Skin prick testing
Skin prick testing is an allergy test used to identify allergens responsible for triggering symptoms in allergic diseases. Whilst patch testing is a useful diagnostic test for patients with allergic contact dermatitis, skin prick testing is useful in the diagnosis of other allergies such as hay fever allergy, food allergy, latex allergy, drug allergy and bee and wasp venom allergy.
Skin prick testing with a battery of routine allergens is still a first and basic procedure in diagnosing allergic diseases. It is simple, carries low risk and is inexpensive to perform.
Indications for doing skin prick testing
Skin prick testing is most often used to demonstrate atopy. Atopy is characterised by an overactive immune response to environmental factors and has a strong genetic component. It usually manifests clinically as one or more of the characteristic disorders of asthma, eczema, or hay fever (rhinitis). The results from skin prick tests can be used to guide the management of patients with asthma and hay fever, e.g. desensitization to a certain allergen, removal of a family pet, removal of carpets, avoidance of certain foods.
Overall, skin prick tests can provide confirmatory evidence for a diagnosis made on the patient's history and clinical condition.
Skin prick testing techniques
Skin prick tests are usually performed on the inner forearm. Any number of allergens can be tested, as few as 3 or 4 or up to about 25 allergens. The following is a brief overview of how the test is performed.
- Clean arm with soap and water or alcohol
- The forearm is coded with a skin marker pen corresponding to the number of allergens being tested. Marks should be at least 2cm apart.
- A drop of allergen solution is placed beside each mark
- A small prick through the drop is made to the skin using a sterile prick lancet. A new lancet must be used for each allergen tested.
- Excess allergen solution is dabbed off with a tissue
- Observe skin reactions – if a reaction occurs it should do so within 20-30 minutes
In addition to the allergens tested, there should be a positive and negative control. The positive control, usually a histamine solution, should become itchy within a few minutes and then become red and swollen with a “wheal” in the centre. The negative control, usually a saline solution should show no response.
Skin prick testing results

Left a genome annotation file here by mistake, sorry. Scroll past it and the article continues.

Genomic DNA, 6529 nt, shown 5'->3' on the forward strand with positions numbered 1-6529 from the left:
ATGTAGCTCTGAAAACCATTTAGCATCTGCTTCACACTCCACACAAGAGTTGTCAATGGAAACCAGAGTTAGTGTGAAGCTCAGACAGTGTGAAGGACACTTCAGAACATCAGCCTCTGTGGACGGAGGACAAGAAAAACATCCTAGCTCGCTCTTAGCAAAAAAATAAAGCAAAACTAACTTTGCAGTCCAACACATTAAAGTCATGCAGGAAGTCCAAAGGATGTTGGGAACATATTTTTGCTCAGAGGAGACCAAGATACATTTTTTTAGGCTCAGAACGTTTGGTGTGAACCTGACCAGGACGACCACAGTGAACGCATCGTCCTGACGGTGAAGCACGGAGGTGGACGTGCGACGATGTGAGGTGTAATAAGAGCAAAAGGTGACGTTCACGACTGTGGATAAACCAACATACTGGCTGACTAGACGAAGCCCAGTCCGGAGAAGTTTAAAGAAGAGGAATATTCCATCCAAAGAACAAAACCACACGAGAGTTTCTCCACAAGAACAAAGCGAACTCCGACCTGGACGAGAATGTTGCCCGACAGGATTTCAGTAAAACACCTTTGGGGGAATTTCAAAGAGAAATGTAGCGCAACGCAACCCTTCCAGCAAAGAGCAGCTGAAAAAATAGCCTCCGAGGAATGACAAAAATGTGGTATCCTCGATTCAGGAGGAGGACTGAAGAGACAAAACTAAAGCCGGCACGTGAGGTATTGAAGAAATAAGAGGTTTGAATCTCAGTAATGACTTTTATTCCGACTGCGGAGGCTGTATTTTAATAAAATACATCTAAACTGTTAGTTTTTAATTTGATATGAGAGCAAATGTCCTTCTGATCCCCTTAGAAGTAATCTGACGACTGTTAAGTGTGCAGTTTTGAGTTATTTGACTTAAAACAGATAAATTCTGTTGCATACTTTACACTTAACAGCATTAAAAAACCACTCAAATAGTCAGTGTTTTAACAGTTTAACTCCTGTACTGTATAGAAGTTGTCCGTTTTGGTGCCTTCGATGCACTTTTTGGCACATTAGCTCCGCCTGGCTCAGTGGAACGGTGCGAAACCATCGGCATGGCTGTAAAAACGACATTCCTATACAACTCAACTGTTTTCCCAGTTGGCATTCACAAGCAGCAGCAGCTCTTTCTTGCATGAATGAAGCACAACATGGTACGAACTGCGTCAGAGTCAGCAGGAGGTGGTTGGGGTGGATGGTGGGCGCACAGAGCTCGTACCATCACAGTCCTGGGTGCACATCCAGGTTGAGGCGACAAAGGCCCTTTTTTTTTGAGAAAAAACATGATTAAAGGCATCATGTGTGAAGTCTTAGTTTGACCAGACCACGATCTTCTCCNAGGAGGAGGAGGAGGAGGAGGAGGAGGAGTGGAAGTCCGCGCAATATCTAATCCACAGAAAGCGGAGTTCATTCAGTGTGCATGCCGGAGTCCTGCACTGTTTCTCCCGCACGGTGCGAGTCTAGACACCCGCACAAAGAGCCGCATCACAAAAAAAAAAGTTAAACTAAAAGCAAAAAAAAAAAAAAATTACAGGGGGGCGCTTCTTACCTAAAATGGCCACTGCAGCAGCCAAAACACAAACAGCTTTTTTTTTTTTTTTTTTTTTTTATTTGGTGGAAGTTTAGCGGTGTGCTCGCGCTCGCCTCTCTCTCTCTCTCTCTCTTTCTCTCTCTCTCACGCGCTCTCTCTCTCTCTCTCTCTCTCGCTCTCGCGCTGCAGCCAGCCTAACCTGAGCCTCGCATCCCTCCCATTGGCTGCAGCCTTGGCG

Reactions are assessed by the degree of redness and swelling and the size of the wheal produced. The wheal has a white, raised edge that surrounds the swollen red central area of any skin reaction. It usually takes about 15-20 minutes to reach a maximum size, and thereafter fades over a few hours.
Venison blood allergy
There are a couple of grading scales used but the size of the wheal is most accurate. The size of the wheal does not indicate the severity of the symptoms but shows us the degree of sensitivity to the allergen.
|Wheal size (mm)||Old “+” scale||Interpretation|
|5 – 10||2+||Mildly sensitive|
|10 – 15||3+||Moderately sensitive|
For skin prick tests to be informative they must be interpreted in conjunction with the patient's history and physical examination. The doctor must also be aware of the many reasons for a false-positive and false-negative reaction to properly interpret test results.
One of the common errors in skin prick testing is placing the tests too close together (<2 cm apart) so that spreading of allergen solutions between test sites occurs.
There are many reasons that cause a false-positive or false-negative skin prick test result.
- Causes of false-positive result
- Positive reaction from one test site may affect the result of a neighboring test site (place test sites at least 2cm apart)
- Irritant reaction
- Causes of false-negative result
- Medications such as antihistamines that block the effect of histamine (advise patients to stop taking medication at least 72 hours prior to skin testing)
- Decreased reactivity of the skin in infants and elderly patients
- Allergen extract too diluted (especially with foods)
Some people are surprised by negative test reactions, when they have been fairly sure a particular plant has caused their symptoms. This may be because they are allergic to another material. For example, privet is commonly blamed for hay fever, but in fact is a rare cause. Instead, symptoms may be caused by ryegrass, which flowers at the same time as privet. In other instances, rhinitis is due to irritants such as pine pollen, not allergens.
- Liang A. Skin testing in asthma and hay fever. NZFP 2002;29(6):419-421
On DermNet NZ:
- Auckland Allergy Clinic –Diagnosing Allergic Diseases
- Anaphylaxis resources – Australasian Society of Clinical Immunology and Allergy
Books about skin diseases:
See the DermNet NZ bookstore